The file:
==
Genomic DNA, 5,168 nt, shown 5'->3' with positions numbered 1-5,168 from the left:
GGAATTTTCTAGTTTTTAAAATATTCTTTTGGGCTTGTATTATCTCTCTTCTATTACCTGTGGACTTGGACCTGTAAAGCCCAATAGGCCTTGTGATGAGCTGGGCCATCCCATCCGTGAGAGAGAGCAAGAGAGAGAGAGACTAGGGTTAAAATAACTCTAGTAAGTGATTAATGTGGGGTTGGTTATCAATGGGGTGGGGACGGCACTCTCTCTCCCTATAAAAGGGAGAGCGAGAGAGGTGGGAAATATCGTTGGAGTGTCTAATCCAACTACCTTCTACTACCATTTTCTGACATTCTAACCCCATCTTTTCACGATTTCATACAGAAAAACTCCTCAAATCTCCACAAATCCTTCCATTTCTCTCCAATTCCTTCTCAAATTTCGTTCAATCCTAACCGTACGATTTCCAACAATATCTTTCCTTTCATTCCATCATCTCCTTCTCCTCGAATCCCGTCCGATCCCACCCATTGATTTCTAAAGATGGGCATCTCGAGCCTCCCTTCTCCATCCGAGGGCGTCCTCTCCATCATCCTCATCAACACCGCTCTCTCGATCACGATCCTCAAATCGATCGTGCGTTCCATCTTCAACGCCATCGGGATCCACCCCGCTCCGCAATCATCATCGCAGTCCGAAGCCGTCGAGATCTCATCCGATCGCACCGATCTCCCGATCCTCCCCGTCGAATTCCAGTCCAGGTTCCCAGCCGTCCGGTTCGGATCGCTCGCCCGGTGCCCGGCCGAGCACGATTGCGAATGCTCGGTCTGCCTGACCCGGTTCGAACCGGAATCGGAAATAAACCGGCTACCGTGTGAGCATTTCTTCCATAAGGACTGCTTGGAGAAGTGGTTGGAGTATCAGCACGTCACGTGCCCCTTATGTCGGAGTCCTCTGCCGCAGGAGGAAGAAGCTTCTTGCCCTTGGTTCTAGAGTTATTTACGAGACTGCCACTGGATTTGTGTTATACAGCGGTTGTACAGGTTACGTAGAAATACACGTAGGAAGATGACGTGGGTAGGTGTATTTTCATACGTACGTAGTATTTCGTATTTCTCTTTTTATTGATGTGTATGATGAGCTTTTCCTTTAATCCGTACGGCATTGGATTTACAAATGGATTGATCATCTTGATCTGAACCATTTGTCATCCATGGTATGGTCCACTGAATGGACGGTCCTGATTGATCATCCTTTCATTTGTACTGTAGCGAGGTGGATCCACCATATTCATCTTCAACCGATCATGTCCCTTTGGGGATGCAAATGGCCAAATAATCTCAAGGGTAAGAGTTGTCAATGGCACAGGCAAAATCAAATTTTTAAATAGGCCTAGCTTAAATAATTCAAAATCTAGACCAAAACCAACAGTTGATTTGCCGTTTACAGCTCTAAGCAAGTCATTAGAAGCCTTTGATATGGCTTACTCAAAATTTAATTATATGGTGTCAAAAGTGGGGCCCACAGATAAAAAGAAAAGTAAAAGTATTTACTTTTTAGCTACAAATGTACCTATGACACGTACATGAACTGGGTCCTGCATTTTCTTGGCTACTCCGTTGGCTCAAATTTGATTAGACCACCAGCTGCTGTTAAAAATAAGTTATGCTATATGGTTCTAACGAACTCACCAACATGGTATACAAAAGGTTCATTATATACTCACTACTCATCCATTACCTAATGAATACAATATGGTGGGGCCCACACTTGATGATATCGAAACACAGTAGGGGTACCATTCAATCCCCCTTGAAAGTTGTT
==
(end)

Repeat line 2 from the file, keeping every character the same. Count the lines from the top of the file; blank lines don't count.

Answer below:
GGAATTTTCTAGTTTTTAAAATATTCTTTTGGGCTTGTATTATCTCTCTTCTATTACCTGTGGACTTGGACCTGTAAAGCCCAATAGGCCTTGTGATGAGCTGGGCCATCCCATCCGTGAGAGAGAGCAAGAGAGAGAGAGACTAGGGTTAAAATAACTCTAGTAAGTGATTAATGTGGGGTTGGTTATCAATGGGGTGGGGACGGCACTCTCTCTCCCTATAAAAGGGAGAGCGAGAGAGGTGGGAAATATCGTTGGAGTGTCTAATCCAACTACCTTCTACTACCATTTTCTGACATTCTAACCCCATCTTTTCACGATTTCATACAGAAAAACTCCTCAAATCTCCACAAATCCTTCCATTTCTCTCCAATTCCTTCTCAAATTTCGTTCAATCCTAACCGTACGATTTCCAACAATATCTTTCCTTTCATTCCATCATCTCCTTCTCCTCGAATCCCGTCCGATCCCACCCATTGATTTCTAAAGATGGGCATCTCGAGCCTCCCTTCTCCATCCGAGGGCGTCCTCTCCATCATCCTCATCAACACCGCTCTCTCGATCACGATCCTCAAATCGATCGTGCGTTCCATCTTCAACGCCATCGGGATCCACCCCGCTCCGCAATCATCATCGCAGTCCGAAGCCGTCGAGATCTCATCCGATCGCACCGATCTCCCGATCCTCCCCGTCGAATTCCAGTCCAGGTTCCCAGCCGTCCGGTTCGGATCGCTCGCCCGGTGCCCGGCCGAGCACGATTGCGAATGCTCGGTCTGCCTGACCCGGTTCGAACCGGAATCGGAAATAAACCGGCTACCGTGTGAGCATTTCTTCCATAAGGACTGCTTGGAGAAGTGGTTGGAGTATCAGCACGTCACGTGCCCCTTATGTCGGAGTCCTCTGCCGCAGGAGGAAGAAGCTTCTTGCCCTTGGTTCTAGAGTTATTTACGAGACTGCCACTGGATTTGTGTTATACAGCGGTTGTACAGGTTACGTAGAAATACACGTAGGAAGATGACGTGGGTAGGTGTATTTTCATACGTACGTAGTATTTCGTATTTCTCTTTTTATTGATGTGTATGATGAGCTTTTCCTTTAATCCGTACGGCATTGGATTTACAAATGGATTGATCATCTTGATCTGAACCATTTGTCATCCATGGTATGGTCCACTGAATGGACGGTCCTGATTGATCATCCTTTCATTTGTACTGTAGCGAGGTGGATCCACCATATTCATCTTCAACCGATCATGTCCCTTTGGGGATGCAAATGGCCAAATAATCTCAAGGGTAAGAGTTGTCAATGGCACAGGCAAAATCAAATTTTTAAATAGGCCTAGCTTAAATAATTCAAAATCTAGACCAAAACCAACAGTTGATTTGCCGTTTACAGCTCTAAGCAAGTCATTAGAAGCCTTTGATATGGCTTACTCAAAATTTAATTATATGGTGTCAAAAGTGGGGCCCACAGATAAAAAGAAAAGTAAAAGTATTTACTTTTTAGCTACAAATGTACCTATGACACGTACATGAACTGGGTCCTGCATTTTCTTGGCTACTCCGTTGGCTCAAATTTGATTAGACCACCAGCTGCTGTTAAAAATAAGTTATGCTATATGGTTCTAACGAACTCACCAACATGGTATACAAAAGGTTCATTATATACTCACTACTCATCCATTACCTAATGAATACAATATGGTGGGGCCCACACTTGATGATATCGAAACACAGTAGGGGTACCATTCAATCCCCCTTGAAAGTTGTT